• When KISSING SUZY KOLBER takes screenshots of Bill Belichick’s face during a beatdown of a game, everyone wins.
  • Tim Stephens of the ORLANDO SENTINEL eyes Penn State and Alabama as the teams with the best chances to run the table. Clearly he’s short-changing the MAC daddies, Ball State.
  • And finally, here’s a guy I keep forgetting to read every week and instead tune into maybe every other month, but here’s Norman Chad praising old, old coaches Joe Paterno and Bobby Bowden because, hey, why not?

After this weekend, what new sports rule needs to be put into place?

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When Does Mike Shanahan Get Sent To Guantanamo?

Pat Graham of the ASSOCIATED PRESS gives a softball treatment to a new book written by Denver Bronco Jason Elam and someone named Steve Yohn.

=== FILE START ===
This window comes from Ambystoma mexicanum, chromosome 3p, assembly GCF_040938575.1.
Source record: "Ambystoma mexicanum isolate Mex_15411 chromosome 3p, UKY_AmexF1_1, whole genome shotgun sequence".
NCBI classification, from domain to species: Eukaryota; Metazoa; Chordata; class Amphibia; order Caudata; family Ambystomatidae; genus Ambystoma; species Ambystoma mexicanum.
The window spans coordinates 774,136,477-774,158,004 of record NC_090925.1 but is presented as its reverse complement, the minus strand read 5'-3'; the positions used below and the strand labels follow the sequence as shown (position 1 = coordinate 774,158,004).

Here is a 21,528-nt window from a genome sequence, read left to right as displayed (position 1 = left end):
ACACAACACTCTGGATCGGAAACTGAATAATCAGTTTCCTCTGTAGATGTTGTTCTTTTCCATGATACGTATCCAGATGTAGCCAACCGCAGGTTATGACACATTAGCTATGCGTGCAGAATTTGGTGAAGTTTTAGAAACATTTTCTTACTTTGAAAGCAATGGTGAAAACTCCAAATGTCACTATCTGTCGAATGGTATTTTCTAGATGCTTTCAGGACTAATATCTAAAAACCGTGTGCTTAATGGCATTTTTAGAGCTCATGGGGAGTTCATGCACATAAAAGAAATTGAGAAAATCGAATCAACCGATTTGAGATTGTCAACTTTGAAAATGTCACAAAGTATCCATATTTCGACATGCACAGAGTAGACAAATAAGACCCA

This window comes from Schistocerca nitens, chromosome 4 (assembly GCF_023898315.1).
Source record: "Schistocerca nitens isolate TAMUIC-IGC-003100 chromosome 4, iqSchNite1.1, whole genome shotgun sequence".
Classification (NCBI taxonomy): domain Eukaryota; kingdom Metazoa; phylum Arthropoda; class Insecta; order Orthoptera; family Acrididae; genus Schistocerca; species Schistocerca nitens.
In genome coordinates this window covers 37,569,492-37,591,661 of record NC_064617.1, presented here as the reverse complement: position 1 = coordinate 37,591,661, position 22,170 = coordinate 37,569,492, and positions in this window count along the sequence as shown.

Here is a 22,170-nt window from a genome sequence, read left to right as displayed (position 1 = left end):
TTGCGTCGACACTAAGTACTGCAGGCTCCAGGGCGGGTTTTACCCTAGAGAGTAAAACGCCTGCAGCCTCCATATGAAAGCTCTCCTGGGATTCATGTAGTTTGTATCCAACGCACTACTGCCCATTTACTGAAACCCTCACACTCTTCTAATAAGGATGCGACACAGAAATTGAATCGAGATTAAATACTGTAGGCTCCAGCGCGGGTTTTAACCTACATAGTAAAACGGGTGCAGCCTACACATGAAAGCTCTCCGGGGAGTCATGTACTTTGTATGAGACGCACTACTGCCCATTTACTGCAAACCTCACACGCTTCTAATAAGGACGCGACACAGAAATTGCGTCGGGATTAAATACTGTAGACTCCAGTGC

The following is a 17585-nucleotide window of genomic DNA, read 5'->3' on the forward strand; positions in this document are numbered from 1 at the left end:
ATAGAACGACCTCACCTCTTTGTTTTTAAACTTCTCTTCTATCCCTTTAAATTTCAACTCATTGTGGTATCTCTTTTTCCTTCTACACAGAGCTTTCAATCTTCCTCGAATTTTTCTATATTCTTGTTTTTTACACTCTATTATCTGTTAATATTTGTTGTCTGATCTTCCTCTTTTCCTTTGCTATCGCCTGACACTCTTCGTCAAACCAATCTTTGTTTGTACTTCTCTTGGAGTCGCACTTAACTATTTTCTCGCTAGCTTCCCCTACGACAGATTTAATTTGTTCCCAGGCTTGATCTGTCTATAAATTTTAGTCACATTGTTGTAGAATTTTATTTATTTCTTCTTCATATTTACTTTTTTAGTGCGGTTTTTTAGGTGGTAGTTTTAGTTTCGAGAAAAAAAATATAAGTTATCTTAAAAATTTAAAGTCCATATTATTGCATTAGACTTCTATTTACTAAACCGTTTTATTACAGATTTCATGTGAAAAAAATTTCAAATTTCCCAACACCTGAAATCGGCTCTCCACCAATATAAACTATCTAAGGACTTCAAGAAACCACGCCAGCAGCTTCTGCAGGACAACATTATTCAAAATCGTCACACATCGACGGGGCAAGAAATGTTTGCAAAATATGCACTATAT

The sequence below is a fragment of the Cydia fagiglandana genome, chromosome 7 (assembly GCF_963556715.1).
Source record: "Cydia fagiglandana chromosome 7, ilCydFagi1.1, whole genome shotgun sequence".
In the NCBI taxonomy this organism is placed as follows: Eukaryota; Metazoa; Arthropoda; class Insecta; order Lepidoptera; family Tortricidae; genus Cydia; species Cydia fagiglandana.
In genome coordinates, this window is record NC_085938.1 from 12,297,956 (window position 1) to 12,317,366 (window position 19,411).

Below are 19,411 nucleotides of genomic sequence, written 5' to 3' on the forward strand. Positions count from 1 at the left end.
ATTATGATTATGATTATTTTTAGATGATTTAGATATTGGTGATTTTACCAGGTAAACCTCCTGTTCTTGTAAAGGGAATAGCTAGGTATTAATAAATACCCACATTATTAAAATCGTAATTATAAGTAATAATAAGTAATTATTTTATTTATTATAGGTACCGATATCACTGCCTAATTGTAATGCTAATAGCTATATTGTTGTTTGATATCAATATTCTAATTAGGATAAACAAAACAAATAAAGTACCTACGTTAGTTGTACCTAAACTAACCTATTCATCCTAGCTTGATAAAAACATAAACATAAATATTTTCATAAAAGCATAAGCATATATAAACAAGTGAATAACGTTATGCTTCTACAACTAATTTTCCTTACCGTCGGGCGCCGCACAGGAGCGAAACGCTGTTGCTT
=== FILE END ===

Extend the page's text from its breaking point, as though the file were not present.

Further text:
Monday Night Jihad

PLOT: “The main character in Elam’s novel is Riley Covington, a bruising linebacker and Air Force lieutenant loosely based on former Broncos reserve Steve Russ, now an assistant coach at Syracuse University. Covington is an Air Force Academy graduate — just like Russ — who plays for the fictional Colorado Mustangs, a team in the Pro Football League. Following a tour of duty in Afghanistan, Covington, a third-round pick of the Mustangs, is living out his dream of playing professional football when he gets dragged back into his former life as a member of a special operations squad. Covington is sent back overseas to help stop escalating terrorist attacks.

Actually, sounds more like Pat Tillman to us. AP Writer Graham claims the book is getting glowing reviews, then cites three quotes, two of which belong to celebrated literary experts Tony Dungy and Deanna Favre.

And we’re sure Broncos fans will be disappointed by the tome, considering there’s no mention of the Maurice Clarett training camp waterboarding episode.